This includes 560 people in Butler County, 300 people in Tallapoosa County, and 1,000 people in Elmore County. Montgomery County had 900 residents, while Elmore County had 1,000 residents. There were additional reports of power outages in the counties of Lee and Wilcox.

According to the firm, trees that had fallen caused cables to come down all around the neighborhood. They reminded us of the following safety precautions: Keep a safe distance from any downed power lines. Do not drive over lines or beneath low-hanging lines. Always operate on the assumption that electricity lines are live.

Make sure that children and animals are kept away from any downed power wires. Steer wary of any locations that include fallen trees or limbs, since these might be hiding downed power wires. Caution is required while walking near chain link fences. It is possible for dangerous lines to touch the metal.

After a storm, you should avoid walking across puddles and standing water since the water might be contacting buried or broken electrical wires and could be electrocuted. DO NOT make any effort to remove any tree limbs or other objects that are entangled in the power wires. If you notice any downed wires, please give us a call at 1-800-888-2726 or get in touch with the law enforcement department in your area.

There’s a chance of further severe weather on Wednesday. The afternoon and evening of Wednesday are expected to be marked by storms that are strong to severe, according to the forecast. This article was compiled with assistance from the Associated Press.

What cities in Alabama were hit by tornado?

Where Did Tornadoes Hit In Alabama Yesterday 03:16 – CNN is the cited source. Over 115 million are under wind alerts CNN — As a wide storm with a “plethora of weather risks” rushed over the United States on Thursday, millions of Americans were placed under winter weather alerts, wind advisories, or flood watches.

  • These watches and advisories were issued as the storm moved across the country.
  • The National Weather Service has confirmed the existence of two tornadoes that touched down around 30 miles north of Tuscaloosa, Alabama.
  • There have been reports of trees blocking roadways and structure damage of an unknown kind.

Pell City, which is located to the east of Birmingham, and Shelby County, which is located to the southeast of the city, both reported having their own tornadoes. The United States Storm Prediction Center was receiving reports of downed trees and power lines from the states of Alabama, Kentucky, Mississippi, and Tennessee.

  1. According to poweroutage.us, there were around 24,000 consumers in Alabama who did not have power on Thursday night.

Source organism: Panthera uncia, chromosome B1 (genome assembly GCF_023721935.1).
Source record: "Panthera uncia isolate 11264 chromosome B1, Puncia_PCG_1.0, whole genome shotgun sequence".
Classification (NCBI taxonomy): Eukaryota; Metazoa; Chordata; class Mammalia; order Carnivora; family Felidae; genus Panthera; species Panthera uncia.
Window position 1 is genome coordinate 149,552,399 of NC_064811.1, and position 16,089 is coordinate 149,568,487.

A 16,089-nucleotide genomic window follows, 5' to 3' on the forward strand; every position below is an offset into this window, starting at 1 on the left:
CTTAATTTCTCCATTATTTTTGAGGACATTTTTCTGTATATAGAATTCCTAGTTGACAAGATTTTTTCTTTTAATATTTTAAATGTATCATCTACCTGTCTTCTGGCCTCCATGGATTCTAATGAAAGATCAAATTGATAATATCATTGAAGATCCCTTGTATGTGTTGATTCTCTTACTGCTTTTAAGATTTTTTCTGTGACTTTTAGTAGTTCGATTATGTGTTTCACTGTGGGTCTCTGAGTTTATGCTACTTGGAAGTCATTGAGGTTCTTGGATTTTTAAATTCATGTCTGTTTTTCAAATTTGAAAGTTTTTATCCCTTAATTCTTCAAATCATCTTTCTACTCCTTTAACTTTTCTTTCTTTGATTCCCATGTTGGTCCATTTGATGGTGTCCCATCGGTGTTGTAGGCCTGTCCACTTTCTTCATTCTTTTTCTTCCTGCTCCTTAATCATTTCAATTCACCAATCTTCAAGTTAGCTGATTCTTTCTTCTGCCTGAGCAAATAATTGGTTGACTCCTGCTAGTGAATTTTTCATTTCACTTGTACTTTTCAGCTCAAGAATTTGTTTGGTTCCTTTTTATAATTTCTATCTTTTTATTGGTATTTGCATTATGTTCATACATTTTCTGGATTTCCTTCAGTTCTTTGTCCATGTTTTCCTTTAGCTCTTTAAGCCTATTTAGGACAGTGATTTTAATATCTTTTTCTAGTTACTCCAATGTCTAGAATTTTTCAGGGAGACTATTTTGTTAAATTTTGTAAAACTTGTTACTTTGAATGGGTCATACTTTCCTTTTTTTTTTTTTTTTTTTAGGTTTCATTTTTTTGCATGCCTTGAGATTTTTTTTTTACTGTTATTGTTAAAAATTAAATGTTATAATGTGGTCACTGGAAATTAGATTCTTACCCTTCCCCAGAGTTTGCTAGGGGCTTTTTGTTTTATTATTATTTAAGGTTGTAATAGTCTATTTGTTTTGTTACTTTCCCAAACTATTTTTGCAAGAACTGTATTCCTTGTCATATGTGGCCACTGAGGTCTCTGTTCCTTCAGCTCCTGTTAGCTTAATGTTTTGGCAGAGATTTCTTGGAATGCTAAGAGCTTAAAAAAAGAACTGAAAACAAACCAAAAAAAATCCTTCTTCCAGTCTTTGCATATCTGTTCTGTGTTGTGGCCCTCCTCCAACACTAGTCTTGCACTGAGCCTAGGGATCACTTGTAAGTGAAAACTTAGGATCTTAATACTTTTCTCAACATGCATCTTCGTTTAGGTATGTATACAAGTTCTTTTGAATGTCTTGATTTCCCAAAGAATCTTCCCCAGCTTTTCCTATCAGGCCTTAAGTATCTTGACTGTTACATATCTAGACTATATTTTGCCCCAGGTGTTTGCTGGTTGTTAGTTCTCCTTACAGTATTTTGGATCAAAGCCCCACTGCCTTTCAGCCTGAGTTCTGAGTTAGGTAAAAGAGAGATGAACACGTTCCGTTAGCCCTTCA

2. There were 16,000 homes and businesses that were left without electricity in the state of Tennessee, while Kentucky and West Virginia each had more than 10,000 customers who were left in the dark.

Register with our meteorologists to receive a weekly email update on the weather. More than 24 million people in the north were under a winter storm warning or advisory as the storm approached. The Weather Prediction Center issued a statement earlier on Thursday morning stating that a “dynamic winter storm is building over the Southern Plains this morning and is anticipated to bring a variety of weather hazards over the central and eastern United States through early Friday.” CNN Meteorology As of late Thursday evening, a line of storms stretching from Louisiana to New England was developing.

  1. As the storm moved eastward, there were isolated pockets of possible flooding that were fueled by strong thunderstorms.
  2. These pockets were present alongside the severe weather.
  3. However, the northern edges of the warm, moist air that is colliding with the cooler air have a higher danger of flooding as a result of the collision.

Warnings of flash flooding were issued for the central region of Alabama, while flood warnings were issued for some areas of Illinois. New York, Ohio, Pennsylvania, and West Virginia are the states in this sentence. A narrow band of snowfall, stretching from Oklahoma to Michigan, was produced by the cold side of the system.

During the passage of the storm system, Chicago was subjected to a heavy band of snowfall, which resulted in accumulations of up to 4.5 inches over the city. On February 17, Kansas City received 7 inches of snow, breaking the previous day record established in 1893 when the city received 6 inches. In certain parts of the state, the snowfall was as much as 10 inches.

However, this problem is not exclusive to the Midwest. People living as far north as Maine should be prepared for the possibility of rain turning into wintry conditions as the cold air moves across the region. According to the forecast center’s statement, winter storm warnings and winter weather advisories cover a distance of nearly 1,500 miles, ranging from western Oklahoma to northern Maine.